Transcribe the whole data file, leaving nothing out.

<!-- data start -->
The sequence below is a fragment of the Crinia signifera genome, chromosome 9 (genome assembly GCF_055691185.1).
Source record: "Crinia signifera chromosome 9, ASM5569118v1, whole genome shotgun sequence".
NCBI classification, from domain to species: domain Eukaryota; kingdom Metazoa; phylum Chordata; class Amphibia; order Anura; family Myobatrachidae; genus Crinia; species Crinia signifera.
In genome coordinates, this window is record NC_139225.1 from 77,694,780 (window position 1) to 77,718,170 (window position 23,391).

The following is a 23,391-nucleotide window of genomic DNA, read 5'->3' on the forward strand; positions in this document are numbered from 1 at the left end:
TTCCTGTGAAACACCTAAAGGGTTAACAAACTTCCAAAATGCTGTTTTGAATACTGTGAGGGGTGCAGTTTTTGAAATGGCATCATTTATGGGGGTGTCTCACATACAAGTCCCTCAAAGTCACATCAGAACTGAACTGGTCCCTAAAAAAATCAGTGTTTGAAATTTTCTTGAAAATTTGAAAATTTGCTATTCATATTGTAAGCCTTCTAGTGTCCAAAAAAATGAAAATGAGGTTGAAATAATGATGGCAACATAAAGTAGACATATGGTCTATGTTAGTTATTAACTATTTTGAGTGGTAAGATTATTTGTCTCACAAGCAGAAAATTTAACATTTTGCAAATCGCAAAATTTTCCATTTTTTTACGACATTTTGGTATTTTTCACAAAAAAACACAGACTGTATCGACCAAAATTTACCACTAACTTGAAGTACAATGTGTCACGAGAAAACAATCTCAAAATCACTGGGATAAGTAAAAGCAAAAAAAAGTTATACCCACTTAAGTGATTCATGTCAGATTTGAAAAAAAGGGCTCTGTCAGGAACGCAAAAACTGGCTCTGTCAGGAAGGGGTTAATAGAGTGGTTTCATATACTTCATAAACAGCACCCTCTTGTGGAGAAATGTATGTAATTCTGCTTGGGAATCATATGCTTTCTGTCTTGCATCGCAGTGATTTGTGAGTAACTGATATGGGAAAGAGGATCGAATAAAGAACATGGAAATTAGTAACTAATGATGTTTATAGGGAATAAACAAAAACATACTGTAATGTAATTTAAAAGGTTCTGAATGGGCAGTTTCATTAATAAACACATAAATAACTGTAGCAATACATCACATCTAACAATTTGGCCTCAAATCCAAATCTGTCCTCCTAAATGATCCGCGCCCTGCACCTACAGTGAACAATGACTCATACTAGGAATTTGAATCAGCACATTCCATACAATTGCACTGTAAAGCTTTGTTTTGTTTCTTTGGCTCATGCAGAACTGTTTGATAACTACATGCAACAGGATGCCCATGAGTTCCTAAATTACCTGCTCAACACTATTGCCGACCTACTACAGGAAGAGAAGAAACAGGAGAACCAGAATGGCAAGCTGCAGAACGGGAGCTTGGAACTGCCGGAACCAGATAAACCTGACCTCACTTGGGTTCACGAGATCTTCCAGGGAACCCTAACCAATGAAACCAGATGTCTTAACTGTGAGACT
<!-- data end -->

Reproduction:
The sequence below is a fragment of the Crinia signifera genome, chromosome 9 (genome assembly GCF_055691185.1).
Source record: "Crinia signifera chromosome 9, ASM5569118v1, whole genome shotgun sequence".
NCBI classification, from domain to species: domain Eukaryota; kingdom Metazoa; phylum Chordata; class Amphibia; order Anura; family Myobatrachidae; genus Crinia; species Crinia signifera.
In genome coordinates, this window is record NC_139225.1 from 77,694,780 (window position 1) to 77,718,170 (window position 23,391).

The following is a 23,391-nucleotide window of genomic DNA, read 5'->3' on the forward strand; positions in this document are numbered from 1 at the left end:
TTCCTGTGAAACACCTAAAGGGTTAACAAACTTCCAAAATGCTGTTTTGAATACTGTGAGGGGTGCAGTTTTTGAAATGGCATCATTTATGGGGGTGTCTCACATACAAGTCCCTCAAAGTCACATCAGAACTGAACTGGTCCCTAAAAAAATCAGTGTTTGAAATTTTCTTGAAAATTTGAAAATTTGCTATTCATATTGTAAGCCTTCTAGTGTCCAAAAAAATGAAAATGAGGTTGAAATAATGATGGCAACATAAAGTAGACATATGGTCTATGTTAGTTATTAACTATTTTGAGTGGTAAGATTATTTGTCTCACAAGCAGAAAATTTAACATTTTGCAAATCGCAAAATTTTCCATTTTTTTACGACATTTTGGTATTTTTCACAAAAAAACACAGACTGTATCGACCAAAATTTACCACTAACTTGAAGTACAATGTGTCACGAGAAAACAATCTCAAAATCACTGGGATAAGTAAAAGCAAAAAAAAGTTATACCCACTTAAGTGATTCATGTCAGATTTGAAAAAAAGGGCTCTGTCAGGAACGCAAAAACTGGCTCTGTCAGGAAGGGGTTAATAGAGTGGTTTCATATACTTCATAAACAGCACCCTCTTGTGGAGAAATGTATGTAATTCTGCTTGGGAATCATATGCTTTCTGTCTTGCATCGCAGTGATTTGTGAGTAACTGATATGGGAAAGAGGATCGAATAAAGAACATGGAAATTAGTAACTAATGATGTTTATAGGGAATAAACAAAAACATACTGTAATGTAATTTAAAAGGTTCTGAATGGGCAGTTTCATTAATAAACACATAAATAACTGTAGCAATACATCACATCTAACAATTTGGCCTCAAATCCAAATCTGTCCTCCTAAATGATCCGCGCCCTGCACCTACAGTGAACAATGACTCATACTAGGAATTTGAATCAGCACATTCCATACAATTGCACTGTAAAGCTTTGTTTTGTTTCTTTGGCTCATGCAGAACTGTTTGATAACTACATGCAACAGGATGCCCATGAGTTCCTAAATTACCTGCTCAACACTATTGCCGACCTACTACAGGAAGAGAAGAAACAGGAGAACCAGAATGGCAAGCTGCAGAACGGGAGCTTGGAACTGCCGGAACCAGATAAACCTGACCTCACTTGGGTTCACGAGATCTTCCAGGGAACCCTAACCAATGAAACCAGATGTCTTAACTGTGAGACT